The producers whose origin-specific chocolates I tasted showed a range of sensitivity to the issue of additives. Michel Cluizel refrains from using soy lecithin. Domori is the ultimate purist. This company omits vanilla and soy lecithin. It does not add additional cacao butter. This makes each Domori origin-specific chocolate taste startlingly different one from another. Though less polished in style than Michel Cluizel and Amedei, the taste of Domori chocolates is delicious despite an almost puritanical production philosophy.

The origin-specific chocolates I sampled had a percentage composition of cacao ranging from 6O% to 75%. It has to be this high for cacao to express its identity. However, I tasted a rich and elemental chocolate by Kallari which contained 85% Cacao. It listed cocoa mass, raw cane juice, cocoa butter, and vanilla as ingredients. This chocolate, however, is not location-specific. Numerous farmers with small non-contiguous plots in the rainforest region of Ecuador contribute cacao for the blend. This 85% Kalllari chocolate is an example that dedicated origin-specific producers should emulate. Kallari chocolate, in addition, is organic. Pesticides, herbicides and chemical fertilizers subtly blur a chocolate of its place-specific flavor.

In blind tastings, it is easier to identify chocolate by the style of the producer than the origin of the raw materials. Given the difficulty of origin-specific blind tastings, it would be precious to assume that unique ideal pairings can be made between origin-specific dark chocolates and origin-specific wines, i.e., between cru chocolates and cru wines. A wine that pairs with one 75% origin-specific dark chocolate will all pair well with another dark 75%er of a different origin. Ruby, Tawny, LBV, and Vintage Ports and semi-dry amontillado, palo cortado and oloroso Sherries always work well. A heavily extracted, ripe and oaked Syrah or Shiraz has a good chance of making a good pairing. Dark chocolate swamps leaner and less fruity wines such as red Bordeaux. The chocolate lover in search of good pairings beyond sweet fortified wines should expand his or her selection of chocolates to include milk and white chocolates.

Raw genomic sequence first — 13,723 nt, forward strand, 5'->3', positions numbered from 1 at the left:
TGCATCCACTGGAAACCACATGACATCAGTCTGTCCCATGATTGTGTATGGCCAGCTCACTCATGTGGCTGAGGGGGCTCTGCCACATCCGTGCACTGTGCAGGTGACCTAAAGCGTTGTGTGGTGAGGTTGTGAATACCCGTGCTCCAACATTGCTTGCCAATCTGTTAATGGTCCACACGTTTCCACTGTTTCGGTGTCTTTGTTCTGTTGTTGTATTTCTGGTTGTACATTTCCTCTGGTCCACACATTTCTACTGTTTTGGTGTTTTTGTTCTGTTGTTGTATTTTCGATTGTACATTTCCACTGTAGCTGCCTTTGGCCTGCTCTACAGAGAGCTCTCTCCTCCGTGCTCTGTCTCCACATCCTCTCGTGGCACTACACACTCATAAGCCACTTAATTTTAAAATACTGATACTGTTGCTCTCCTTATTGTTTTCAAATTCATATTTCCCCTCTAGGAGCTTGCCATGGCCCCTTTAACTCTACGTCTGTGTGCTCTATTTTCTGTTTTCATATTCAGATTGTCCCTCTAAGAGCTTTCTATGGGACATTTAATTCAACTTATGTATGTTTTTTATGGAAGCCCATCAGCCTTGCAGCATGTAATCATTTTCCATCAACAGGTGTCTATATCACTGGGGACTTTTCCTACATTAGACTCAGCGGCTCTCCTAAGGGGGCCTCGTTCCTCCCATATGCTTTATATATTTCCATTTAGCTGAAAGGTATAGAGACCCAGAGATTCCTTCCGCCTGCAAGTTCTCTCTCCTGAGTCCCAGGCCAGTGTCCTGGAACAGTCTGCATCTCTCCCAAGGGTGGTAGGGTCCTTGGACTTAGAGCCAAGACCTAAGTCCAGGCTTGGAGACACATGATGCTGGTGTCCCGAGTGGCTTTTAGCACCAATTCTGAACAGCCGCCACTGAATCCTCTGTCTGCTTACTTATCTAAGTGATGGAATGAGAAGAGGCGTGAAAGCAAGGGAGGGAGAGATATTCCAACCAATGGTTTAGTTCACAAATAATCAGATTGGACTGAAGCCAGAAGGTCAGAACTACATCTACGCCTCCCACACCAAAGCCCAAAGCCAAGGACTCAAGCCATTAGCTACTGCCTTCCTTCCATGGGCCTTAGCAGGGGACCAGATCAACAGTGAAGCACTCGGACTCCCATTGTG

Chocolate has recently found itself in the limelight alongside wine for another reason. Cocoa is richer in antioxidants (polyphenols) than red wine. Many polyphenols have been shown to promote cardiovascular health. Given this parallel and the many others that I have mentioned throughout this article, at least for the near future interest in "cru" or mono-origin chocolate will grow. Chocolate aficionados will redouble their efforts to search out how much terroir they can discover in their bars.